Egypt, Military Communiqué No. 2, 6 October 1973.
Egypt
In its written statement submitted to the ICJ in the Nuclear Weapons case in 1995, Egypt invoked the requirement to “direct operations only against military objectives”. 
Egypt, Written statement submitted to the ICJ, Nuclear Weapons case, 20 June 1995, § 17.
France
The instructions given to the French armed forces for the conduct of Opération Mistral, simulating a military operation under the right of self-defence or a mandate of the UN Security Council, state: “Attacks may only be directed against military objectives.” 
France, Etat-major de la Force d’Action Rapide, Ordres pour l’Opération Mistral, 1995, Section 6, § 66.
France
Upon ratification of the 1977 Additional Protocol I, France stated: “The Government of the French Republic considers that the first sentence of paragraph 2 of Article 52 does not deal with the question of collateral damage resulting from attacks directed against military objectives.” 
France, Declarations and reservations made upon ratification of the 1977 Additional Protocol I, 11 April 2001, § 12.
Germany
In 2009, in reply to a Minor Interpellation in the Bundestag (Lower House of Parliament) titled “Investigation of serious violations of international humanitarian law in the recent Gaza war”, Germany’s Federal Government wrote:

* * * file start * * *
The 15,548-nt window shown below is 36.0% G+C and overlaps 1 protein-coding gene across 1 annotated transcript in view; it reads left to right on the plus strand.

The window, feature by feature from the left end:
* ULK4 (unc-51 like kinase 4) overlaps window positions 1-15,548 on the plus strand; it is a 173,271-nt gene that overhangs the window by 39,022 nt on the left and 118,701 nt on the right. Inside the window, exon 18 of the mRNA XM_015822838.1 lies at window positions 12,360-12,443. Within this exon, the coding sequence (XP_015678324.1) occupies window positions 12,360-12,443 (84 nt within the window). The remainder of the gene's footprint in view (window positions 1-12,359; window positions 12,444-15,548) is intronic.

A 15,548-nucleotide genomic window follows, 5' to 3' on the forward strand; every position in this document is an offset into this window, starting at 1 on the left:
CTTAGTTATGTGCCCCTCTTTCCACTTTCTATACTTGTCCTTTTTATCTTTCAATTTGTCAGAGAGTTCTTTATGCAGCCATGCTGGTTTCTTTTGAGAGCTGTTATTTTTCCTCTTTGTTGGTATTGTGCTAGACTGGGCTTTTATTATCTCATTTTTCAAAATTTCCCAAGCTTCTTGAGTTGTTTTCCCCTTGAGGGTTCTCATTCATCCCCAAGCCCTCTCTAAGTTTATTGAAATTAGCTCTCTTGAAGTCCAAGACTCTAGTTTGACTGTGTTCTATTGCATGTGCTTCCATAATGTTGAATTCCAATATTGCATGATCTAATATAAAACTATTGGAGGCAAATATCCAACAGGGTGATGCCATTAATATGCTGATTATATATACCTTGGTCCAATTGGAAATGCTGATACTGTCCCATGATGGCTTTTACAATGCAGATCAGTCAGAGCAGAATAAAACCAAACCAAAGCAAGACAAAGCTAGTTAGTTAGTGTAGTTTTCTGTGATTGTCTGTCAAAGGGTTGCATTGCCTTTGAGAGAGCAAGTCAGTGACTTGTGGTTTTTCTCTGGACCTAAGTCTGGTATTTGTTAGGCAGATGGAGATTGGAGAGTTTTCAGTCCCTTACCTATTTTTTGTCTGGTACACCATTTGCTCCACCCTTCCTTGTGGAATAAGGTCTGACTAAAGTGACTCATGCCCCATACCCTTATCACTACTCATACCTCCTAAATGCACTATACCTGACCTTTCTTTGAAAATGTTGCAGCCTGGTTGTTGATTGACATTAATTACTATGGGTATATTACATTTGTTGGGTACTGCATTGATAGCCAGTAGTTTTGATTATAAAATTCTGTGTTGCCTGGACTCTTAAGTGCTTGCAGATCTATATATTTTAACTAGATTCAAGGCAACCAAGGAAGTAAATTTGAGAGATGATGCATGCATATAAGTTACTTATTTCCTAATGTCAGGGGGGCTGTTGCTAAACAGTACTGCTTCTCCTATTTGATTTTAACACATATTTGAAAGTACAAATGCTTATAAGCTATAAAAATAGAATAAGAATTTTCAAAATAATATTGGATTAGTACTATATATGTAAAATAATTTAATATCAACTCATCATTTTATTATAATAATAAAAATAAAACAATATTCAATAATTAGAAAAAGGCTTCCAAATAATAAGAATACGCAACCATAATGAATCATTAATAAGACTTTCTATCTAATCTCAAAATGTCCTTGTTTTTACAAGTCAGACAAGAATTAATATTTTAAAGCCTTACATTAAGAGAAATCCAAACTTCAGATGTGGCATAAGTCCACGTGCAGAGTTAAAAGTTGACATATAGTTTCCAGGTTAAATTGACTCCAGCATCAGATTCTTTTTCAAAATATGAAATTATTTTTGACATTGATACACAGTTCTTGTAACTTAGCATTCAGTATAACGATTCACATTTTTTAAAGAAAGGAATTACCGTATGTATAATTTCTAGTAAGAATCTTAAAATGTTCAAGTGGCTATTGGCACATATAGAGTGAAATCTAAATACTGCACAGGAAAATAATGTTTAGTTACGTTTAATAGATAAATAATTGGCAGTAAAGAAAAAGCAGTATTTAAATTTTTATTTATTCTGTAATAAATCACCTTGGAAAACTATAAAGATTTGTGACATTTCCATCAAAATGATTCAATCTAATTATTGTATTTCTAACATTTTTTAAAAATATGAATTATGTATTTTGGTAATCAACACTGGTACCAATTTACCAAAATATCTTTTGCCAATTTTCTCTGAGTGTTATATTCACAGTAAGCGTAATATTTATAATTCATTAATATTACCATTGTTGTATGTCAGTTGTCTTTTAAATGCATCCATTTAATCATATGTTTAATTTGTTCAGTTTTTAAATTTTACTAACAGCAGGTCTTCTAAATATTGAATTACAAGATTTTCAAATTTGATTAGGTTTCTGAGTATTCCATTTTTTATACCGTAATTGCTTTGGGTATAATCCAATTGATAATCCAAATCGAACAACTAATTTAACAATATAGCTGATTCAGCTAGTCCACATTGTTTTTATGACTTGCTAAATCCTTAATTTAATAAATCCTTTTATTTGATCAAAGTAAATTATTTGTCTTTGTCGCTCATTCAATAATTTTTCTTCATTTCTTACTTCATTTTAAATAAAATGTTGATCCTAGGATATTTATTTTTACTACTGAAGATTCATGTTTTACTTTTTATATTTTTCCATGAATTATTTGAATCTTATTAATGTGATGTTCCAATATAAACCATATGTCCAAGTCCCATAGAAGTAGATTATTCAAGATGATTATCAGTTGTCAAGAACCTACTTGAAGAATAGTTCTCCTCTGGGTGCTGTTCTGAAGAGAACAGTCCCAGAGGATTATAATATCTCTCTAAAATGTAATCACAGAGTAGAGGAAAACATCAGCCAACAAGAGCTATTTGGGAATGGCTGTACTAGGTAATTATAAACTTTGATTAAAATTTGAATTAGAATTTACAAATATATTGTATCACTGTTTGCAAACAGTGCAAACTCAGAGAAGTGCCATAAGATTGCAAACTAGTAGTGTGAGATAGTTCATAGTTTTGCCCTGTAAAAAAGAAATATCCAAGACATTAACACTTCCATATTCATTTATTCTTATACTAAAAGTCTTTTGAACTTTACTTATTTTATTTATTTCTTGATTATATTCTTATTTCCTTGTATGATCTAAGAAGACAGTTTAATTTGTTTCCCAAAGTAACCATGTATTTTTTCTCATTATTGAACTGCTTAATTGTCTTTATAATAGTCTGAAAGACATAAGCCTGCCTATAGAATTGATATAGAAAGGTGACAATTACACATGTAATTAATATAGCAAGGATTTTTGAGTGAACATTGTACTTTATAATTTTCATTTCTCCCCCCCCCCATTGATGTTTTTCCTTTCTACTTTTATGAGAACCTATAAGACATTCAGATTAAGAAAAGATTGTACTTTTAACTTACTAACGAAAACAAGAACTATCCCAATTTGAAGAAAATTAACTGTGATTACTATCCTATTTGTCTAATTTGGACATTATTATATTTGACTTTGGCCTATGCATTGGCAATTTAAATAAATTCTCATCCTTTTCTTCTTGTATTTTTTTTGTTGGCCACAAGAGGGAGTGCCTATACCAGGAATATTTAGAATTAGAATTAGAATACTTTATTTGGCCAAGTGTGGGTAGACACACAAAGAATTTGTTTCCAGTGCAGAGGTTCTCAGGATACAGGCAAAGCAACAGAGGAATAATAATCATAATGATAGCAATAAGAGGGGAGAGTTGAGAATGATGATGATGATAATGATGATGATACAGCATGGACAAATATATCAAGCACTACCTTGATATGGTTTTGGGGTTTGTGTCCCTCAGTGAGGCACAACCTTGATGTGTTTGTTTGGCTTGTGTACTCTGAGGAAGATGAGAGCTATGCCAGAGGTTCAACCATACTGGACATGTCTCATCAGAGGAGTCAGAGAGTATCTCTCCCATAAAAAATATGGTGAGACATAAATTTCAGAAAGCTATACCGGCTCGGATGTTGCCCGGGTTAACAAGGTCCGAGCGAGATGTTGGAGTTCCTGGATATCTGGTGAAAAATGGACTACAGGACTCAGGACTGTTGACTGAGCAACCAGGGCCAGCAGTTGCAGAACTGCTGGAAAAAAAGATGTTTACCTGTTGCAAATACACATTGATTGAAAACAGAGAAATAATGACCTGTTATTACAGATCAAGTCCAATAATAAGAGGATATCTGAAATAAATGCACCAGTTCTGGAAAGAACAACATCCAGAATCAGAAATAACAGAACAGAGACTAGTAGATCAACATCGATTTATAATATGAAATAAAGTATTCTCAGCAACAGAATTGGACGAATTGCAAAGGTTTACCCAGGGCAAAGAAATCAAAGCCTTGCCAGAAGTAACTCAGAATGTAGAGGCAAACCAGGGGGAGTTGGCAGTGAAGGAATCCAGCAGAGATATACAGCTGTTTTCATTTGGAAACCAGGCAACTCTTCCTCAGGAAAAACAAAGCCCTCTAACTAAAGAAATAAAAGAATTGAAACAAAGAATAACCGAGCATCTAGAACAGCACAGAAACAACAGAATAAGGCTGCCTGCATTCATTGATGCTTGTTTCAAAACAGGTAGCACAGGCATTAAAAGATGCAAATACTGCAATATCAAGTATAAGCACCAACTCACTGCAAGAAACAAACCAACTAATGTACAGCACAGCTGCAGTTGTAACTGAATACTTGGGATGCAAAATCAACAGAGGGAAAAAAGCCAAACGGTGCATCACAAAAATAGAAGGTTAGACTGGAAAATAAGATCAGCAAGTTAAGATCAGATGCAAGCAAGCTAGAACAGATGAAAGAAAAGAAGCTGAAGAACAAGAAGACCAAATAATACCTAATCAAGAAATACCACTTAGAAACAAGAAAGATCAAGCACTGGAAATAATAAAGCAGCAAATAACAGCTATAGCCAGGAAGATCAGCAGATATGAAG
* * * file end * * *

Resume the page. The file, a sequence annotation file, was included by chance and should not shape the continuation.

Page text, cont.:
17. Given that armed Palestinian groups and their legitimate military objectives are often placed in such populated areas, does the Federal Government consider that it can be justified under international law to subject these populated areas to massive fire even if it can be expected that a large number of injuries and deaths will be caused and will mostly affect the civilian population?
If so, how does the Federal Government justify that such a use of weapons complies with international law?
Under international humanitarian law, attacks must be limited to military objectives. 
Germany, Lower House of Federal Parliament (Bundestag), Reply by the Federal Government to the Minor Interpellation by the Members Winfried Nachtwei, Kerstin Müller (Cologne), Jürgen Trittin, other Members and the Parliamentary Group BÜNDNIS 90/DIE GRÜNEN, BT-Drs. 16/12673, 20 April 2009, p. 7.
Germany, Federal Republic of
At the CDDH, the Federal Republic of Germany stated that the first sentence of Article 47(2) of the draft Additional Protocol I (now Article 52(2))